Shannon Garcia, a psychotherapist at States of Wellness Counseling in Illinois and Wisconsin, has seen how adult acne can cause her patients to become more socially isolated and less confident at work.
“When it comes to work, they worry about not appearing ‘adult enough’ or ‘mature’ since acne is better known as an adolescent issue. It has affected their confidence when it comes to interviews, meetings and introducing themselves to clients and/or coworkers,” Garcia says. “During particularly difficult flare-ups, their anxiety can cause them to want to avoid attending professional events, preferring to hunker down at home until the flare-up subsides.”
Wester posted on her Instagram account, myuglyacne, where she documents her acne journey, “No one talks about how stressful it is to have acne and start a new career. It’s a weird thing and topic because we have been conditioned to be ashamed of it and to hide it for the sake of being ‘professional.’”
In a 2014 survey of more than 200 employed women between 25 to 45 years old, almost half reported that they had difficulty concentrating at work “some” or “all of the time” because of their acne, and 12.3% took it a step further saying they had missed work or school in the past month because of an acne breakout.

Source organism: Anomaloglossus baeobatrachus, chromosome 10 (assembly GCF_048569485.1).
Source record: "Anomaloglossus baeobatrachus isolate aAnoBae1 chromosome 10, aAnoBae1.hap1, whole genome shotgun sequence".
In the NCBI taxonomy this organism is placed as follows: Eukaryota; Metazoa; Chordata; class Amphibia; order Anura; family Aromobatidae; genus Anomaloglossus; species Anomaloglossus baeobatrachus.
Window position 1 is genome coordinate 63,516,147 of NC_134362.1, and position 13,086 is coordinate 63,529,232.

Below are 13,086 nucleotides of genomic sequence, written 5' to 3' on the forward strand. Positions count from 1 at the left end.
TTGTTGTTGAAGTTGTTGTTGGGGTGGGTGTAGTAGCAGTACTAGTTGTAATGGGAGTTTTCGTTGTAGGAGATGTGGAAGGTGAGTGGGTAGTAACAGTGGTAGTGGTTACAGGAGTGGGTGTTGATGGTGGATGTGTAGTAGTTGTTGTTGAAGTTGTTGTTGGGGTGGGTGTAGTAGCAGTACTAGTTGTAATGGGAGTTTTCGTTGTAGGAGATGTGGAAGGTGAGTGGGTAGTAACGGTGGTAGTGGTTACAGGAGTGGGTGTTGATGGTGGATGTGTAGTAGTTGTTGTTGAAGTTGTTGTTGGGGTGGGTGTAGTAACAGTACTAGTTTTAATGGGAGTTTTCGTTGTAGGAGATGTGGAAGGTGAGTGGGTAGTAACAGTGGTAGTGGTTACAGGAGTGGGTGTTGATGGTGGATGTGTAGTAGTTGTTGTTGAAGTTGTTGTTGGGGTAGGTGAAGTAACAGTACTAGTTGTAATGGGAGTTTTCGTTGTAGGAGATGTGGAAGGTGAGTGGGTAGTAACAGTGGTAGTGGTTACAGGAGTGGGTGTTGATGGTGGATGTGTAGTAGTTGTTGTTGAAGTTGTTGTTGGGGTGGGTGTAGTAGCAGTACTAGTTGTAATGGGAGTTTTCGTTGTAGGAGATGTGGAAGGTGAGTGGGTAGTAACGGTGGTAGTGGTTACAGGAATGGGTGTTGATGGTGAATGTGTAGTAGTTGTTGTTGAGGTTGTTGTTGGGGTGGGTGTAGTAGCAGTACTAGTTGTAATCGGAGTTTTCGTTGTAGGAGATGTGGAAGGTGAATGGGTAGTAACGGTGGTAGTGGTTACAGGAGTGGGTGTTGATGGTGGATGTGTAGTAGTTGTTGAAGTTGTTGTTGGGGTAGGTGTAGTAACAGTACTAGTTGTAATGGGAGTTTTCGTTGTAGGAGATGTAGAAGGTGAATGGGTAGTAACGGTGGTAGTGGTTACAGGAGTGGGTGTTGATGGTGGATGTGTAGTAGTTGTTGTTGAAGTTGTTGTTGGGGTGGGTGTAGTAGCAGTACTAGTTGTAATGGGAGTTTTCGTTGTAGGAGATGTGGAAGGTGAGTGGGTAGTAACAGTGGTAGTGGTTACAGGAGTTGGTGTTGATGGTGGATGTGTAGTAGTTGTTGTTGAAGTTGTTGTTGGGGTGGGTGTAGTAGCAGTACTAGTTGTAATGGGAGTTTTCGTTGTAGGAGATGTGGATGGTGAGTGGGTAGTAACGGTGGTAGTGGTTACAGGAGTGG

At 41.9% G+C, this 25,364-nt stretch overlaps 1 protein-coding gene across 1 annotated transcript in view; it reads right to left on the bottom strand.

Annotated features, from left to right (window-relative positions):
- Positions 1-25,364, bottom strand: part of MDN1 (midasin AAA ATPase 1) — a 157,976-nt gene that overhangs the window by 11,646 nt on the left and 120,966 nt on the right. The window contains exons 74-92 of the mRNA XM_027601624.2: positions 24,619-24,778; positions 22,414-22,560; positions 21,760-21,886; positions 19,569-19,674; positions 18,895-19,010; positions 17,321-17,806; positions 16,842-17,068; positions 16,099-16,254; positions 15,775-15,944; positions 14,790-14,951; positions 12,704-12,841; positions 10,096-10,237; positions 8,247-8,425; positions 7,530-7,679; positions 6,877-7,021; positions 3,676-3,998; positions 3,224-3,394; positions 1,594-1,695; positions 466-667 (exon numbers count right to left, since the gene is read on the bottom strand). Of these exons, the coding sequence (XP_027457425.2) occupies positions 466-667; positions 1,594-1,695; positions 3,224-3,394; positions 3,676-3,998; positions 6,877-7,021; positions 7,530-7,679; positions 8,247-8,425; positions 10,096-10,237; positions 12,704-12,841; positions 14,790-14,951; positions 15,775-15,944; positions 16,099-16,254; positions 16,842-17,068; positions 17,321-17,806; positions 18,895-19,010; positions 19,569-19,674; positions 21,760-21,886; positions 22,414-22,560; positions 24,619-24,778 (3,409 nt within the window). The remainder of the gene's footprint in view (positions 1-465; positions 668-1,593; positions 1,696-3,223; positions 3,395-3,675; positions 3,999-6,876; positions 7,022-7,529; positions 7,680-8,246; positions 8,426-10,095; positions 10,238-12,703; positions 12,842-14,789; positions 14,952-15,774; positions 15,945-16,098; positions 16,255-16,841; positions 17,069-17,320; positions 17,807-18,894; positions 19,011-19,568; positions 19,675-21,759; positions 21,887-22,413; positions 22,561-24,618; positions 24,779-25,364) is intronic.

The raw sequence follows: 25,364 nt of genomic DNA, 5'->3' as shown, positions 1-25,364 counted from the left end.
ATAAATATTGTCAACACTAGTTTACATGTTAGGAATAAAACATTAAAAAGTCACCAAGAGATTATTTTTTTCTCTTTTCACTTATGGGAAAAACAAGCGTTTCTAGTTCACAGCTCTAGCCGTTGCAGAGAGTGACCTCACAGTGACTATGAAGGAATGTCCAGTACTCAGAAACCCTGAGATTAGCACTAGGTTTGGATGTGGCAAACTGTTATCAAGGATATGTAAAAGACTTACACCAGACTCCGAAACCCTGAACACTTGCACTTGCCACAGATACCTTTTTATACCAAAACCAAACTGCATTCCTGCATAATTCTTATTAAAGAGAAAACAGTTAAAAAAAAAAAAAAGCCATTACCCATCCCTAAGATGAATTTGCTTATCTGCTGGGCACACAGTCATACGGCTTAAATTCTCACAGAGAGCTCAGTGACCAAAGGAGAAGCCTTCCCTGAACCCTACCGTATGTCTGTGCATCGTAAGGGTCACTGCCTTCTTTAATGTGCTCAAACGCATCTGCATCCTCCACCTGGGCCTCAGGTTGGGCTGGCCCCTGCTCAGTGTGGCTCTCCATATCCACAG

Toni, a mental health professional in the San Francisco Bay area who asked to be identified by her first name, says: “There’s a stigma that acne means the person is unclean, lazy, doesn’t care about their skin, etc., when that is further from the truth. Those perceptions can certainly negatively impact the way the person is perceived in the workplace.”
Toni has an Instagram account dedicated to acne positivity and skincare, and she told HuffPost that she had experienced this stigma.
“I’ve felt judged by others in the workplace because of my acne,” she says. “Though I have never been directly approached with any comments, I have noticed the stares that come with having a breakout on my face.”
People with acne can face pressure to cover up acne breakouts with makeup while working, said Lavinia Rusanda, a Canada-based chemical engineering intern.
“I’ve seen it come from a place of a lot of people seeing acne as un-hygienic. ‘You don’t take care of yourself,’” she says.
Rusanda has talked about not covering up her acne on her TikTok account. She said people should wear makeup for themselves, not for other people.
“I definitely encourage people to not wear makeup out of the sense that they have to because wearing it for you is so much better than waking up in the morning and making it feel like a chore,” Rusanda says.